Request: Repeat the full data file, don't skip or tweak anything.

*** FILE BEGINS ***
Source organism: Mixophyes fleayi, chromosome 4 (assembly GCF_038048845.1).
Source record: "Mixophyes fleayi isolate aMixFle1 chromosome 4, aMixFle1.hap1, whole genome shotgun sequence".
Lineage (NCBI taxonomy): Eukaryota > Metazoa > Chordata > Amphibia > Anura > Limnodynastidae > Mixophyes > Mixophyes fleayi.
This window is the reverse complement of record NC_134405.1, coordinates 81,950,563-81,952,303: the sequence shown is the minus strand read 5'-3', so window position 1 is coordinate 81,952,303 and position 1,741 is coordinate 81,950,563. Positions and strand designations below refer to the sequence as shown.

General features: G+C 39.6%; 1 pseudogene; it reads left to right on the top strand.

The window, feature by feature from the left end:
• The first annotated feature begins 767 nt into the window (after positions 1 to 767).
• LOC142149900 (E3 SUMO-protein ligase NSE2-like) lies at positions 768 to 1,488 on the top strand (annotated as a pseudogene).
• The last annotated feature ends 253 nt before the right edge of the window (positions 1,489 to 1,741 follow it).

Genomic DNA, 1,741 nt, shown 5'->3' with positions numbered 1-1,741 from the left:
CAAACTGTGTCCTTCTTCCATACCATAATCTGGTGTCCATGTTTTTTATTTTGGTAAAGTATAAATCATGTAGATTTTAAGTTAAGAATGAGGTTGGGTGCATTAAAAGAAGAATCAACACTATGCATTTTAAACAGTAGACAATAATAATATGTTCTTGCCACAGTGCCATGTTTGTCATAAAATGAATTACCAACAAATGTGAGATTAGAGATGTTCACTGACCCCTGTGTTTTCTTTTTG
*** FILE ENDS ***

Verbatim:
Source organism: Mixophyes fleayi, chromosome 4 (assembly GCF_038048845.1).
Source record: "Mixophyes fleayi isolate aMixFle1 chromosome 4, aMixFle1.hap1, whole genome shotgun sequence".
Lineage (NCBI taxonomy): Eukaryota > Metazoa > Chordata > Amphibia > Anura > Limnodynastidae > Mixophyes > Mixophyes fleayi.
This window is the reverse complement of record NC_134405.1, coordinates 81,950,563-81,952,303: the sequence shown is the minus strand read 5'-3', so window position 1 is coordinate 81,952,303 and position 1,741 is coordinate 81,950,563. Positions and strand designations below refer to the sequence as shown.

General features: G+C 39.6%; 1 pseudogene; it reads left to right on the top strand.

The window, feature by feature from the left end:
• The first annotated feature begins 767 nt into the window (after positions 1 to 767).
• LOC142149900 (E3 SUMO-protein ligase NSE2-like) lies at positions 768 to 1,488 on the top strand (annotated as a pseudogene).
• The last annotated feature ends 253 nt before the right edge of the window (positions 1,489 to 1,741 follow it).

Genomic DNA, 1,741 nt, shown 5'->3' with positions numbered 1-1,741 from the left:
CAAACTGTGTCCTTCTTCCATACCATAATCTGGTGTCCATGTTTTTTATTTTGGTAAAGTATAAATCATGTAGATTTTAAGTTAAGAATGAGGTTGGGTGCATTAAAAGAAGAATCAACACTATGCATTTTAAACAGTAGACAATAATAATATGTTCTTGCCACAGTGCCATGTTTGTCATAAAATGAATTACCAACAAATGTGAGATTAGAGATGTTCACTGACCCCTGTGTTTTCTTTTTG